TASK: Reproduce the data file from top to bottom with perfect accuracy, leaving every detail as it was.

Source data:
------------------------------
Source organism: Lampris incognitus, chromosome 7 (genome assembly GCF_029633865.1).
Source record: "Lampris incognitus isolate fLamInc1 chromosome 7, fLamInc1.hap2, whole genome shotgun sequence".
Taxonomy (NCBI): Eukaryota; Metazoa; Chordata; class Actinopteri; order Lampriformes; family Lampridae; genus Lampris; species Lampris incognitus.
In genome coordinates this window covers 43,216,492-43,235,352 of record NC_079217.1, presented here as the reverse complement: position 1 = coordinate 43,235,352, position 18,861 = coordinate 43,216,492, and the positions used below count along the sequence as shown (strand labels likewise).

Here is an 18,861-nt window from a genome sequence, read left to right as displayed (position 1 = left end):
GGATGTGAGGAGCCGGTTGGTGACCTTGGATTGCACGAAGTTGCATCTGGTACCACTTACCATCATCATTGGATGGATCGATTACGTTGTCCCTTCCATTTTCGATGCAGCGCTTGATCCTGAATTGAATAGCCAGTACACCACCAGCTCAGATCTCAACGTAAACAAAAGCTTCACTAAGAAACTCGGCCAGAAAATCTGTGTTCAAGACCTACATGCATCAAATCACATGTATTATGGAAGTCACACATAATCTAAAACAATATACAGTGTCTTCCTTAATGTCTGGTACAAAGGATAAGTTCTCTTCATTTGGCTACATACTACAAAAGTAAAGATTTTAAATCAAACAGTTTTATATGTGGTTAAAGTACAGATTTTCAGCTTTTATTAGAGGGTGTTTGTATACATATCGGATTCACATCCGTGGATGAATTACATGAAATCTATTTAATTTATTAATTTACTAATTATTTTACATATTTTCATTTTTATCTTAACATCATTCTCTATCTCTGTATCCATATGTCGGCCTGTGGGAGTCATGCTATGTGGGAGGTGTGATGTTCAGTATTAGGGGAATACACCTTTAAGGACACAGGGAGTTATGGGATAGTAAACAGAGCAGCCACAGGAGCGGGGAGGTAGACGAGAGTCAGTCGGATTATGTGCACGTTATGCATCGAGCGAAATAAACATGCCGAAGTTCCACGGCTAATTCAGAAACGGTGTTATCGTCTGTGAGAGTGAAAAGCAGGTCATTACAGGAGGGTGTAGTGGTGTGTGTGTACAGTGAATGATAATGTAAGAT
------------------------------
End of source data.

Source organism: Lampris incognitus, chromosome 7 (genome assembly GCF_029633865.1).
Source record: "Lampris incognitus isolate fLamInc1 chromosome 7, fLamInc1.hap2, whole genome shotgun sequence".
Taxonomy (NCBI): Eukaryota; Metazoa; Chordata; class Actinopteri; order Lampriformes; family Lampridae; genus Lampris; species Lampris incognitus.
In genome coordinates this window covers 43,216,492-43,235,352 of record NC_079217.1, presented here as the reverse complement: position 1 = coordinate 43,235,352, position 18,861 = coordinate 43,216,492, and the positions used below count along the sequence as shown (strand labels likewise).

Here is an 18,861-nt window from a genome sequence, read left to right as displayed (position 1 = left end):
GGATGTGAGGAGCCGGTTGGTGACCTTGGATTGCACGAAGTTGCATCTGGTACCACTTACCATCATCATTGGATGGATCGATTACGTTGTCCCTTCCATTTTCGATGCAGCGCTTGATCCTGAATTGAATAGCCAGTACACCACCAGCTCAGATCTCAACGTAAACAAAAGCTTCACTAAGAAACTCGGCCAGAAAATCTGTGTTCAAGACCTACATGCATCAAATCACATGTATTATGGAAGTCACACATAATCTAAAACAATATACAGTGTCTTCCTTAATGTCTGGTACAAAGGATAAGTTCTCTTCATTTGGCTACATACTACAAAAGTAAAGATTTTAAATCAAACAGTTTTATATGTGGTTAAAGTACAGATTTTCAGCTTTTATTAGAGGGTGTTTGTATACATATCGGATTCACATCCGTGGATGAATTACATGAAATCTATTTAATTTATTAATTTACTAATTATTTTACATATTTTCATTTTTATCTTAACATCATTCTCTATCTCTGTATCCATATGTCGGCCTGTGGGAGTCATGCTATGTGGGAGGTGTGATGTTCAGTATTAGGGGAATACACCTTTAAGGACACAGGGAGTTATGGGATAGTAAACAGAGCAGCCACAGGAGCGGGGAGGTAGACGAGAGTCAGTCGGATTATGTGCACGTTATGCATCGAGCGAAATAAACATGCCGAAGTTCCACGGCTAATTCAGAAACGGTGTTATCGTCTGTGAGAGTGAAAAGCAGGTCATTACAGGAGGGTGTAGTGGTGTGTGTGTACAGTGAATGATAATGTAAGAT